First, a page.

If the system installed version of Python is older than 2.6, many systems will provide a method to install updated versions of Python in parallel to the system version (eg. virtualenv).

Minimal Software Requirements

As LinchPin is heavily dependent on Ansible 2.3.1 or newer, this is a core requirement. Beyond installing Ansible, there are several packages that need to be installed:

* libffi-devel
* openssl-devel
* libyaml-devel
* gmp-devel
* libselinux-python
* make
* gcc
* redhat-rpm-config
* libxml2-python
* libxslt-python

For CentOS or RHEL the following packages should be installed:

$ sudo yum install python-pip python-virtualenv libffi-devel \
openssl-devel libyaml-devel gmp-devel libselinux-python make \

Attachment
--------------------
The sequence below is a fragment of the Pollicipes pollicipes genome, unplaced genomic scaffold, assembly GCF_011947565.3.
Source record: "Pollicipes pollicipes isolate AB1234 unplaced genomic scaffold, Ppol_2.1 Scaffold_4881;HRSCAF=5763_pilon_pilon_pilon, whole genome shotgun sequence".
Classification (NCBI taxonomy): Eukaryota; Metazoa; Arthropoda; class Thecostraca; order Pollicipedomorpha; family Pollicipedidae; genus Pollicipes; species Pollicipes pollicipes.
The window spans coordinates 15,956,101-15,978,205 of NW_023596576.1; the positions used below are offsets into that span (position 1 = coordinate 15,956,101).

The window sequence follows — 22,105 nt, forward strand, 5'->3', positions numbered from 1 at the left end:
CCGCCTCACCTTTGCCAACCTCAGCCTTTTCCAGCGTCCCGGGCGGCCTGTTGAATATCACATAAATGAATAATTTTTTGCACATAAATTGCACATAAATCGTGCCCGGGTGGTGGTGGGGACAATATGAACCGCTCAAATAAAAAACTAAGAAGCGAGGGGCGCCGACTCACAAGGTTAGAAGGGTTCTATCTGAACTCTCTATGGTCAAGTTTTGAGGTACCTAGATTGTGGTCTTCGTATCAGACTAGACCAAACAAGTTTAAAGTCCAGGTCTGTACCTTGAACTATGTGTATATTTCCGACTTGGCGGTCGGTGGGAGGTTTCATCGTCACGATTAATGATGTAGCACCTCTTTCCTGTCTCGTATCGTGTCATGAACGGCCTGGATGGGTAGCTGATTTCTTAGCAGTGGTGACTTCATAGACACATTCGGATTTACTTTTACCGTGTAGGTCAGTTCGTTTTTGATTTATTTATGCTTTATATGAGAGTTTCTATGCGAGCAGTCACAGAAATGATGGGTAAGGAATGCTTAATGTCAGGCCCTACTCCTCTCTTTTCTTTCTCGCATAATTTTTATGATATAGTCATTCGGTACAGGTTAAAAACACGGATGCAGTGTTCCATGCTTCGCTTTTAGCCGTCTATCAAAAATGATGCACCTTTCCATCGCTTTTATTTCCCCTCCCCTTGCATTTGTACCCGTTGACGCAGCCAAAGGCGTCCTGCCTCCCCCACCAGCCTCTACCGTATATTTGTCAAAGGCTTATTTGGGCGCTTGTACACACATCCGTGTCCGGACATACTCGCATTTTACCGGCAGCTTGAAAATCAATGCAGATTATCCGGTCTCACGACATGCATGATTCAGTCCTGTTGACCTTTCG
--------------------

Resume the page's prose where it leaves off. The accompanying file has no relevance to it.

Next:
gcc redhat-rpm-config libxml2-python libxslt-python git

Attention

CentOS 6 (and likely RHEL 6) require special care during installation. See Installing LinchPin on CentOS 6 for more detail.

For Fedora 26+ the following packages should be installed:

$ sudo dnf install python-virtualenv libffi-devel \
openssl-devel libyaml-devel gmp-devel libselinux-python make \
gcc redhat-rpm-config libxml2-python libxslt-python

Installing LinchPin

Note

Currently, linchpin is not packaged for any major Operating System. If you’d like to contribute your time to create a package, please contact the linchpin mailing list.

Create a virtualenv to install the package using the following sequence of commands (requires virtualenvwrapper)

$ mkvirtualenv linchpin
..snip..
(linchpin) $ pip install linchpin
..snip..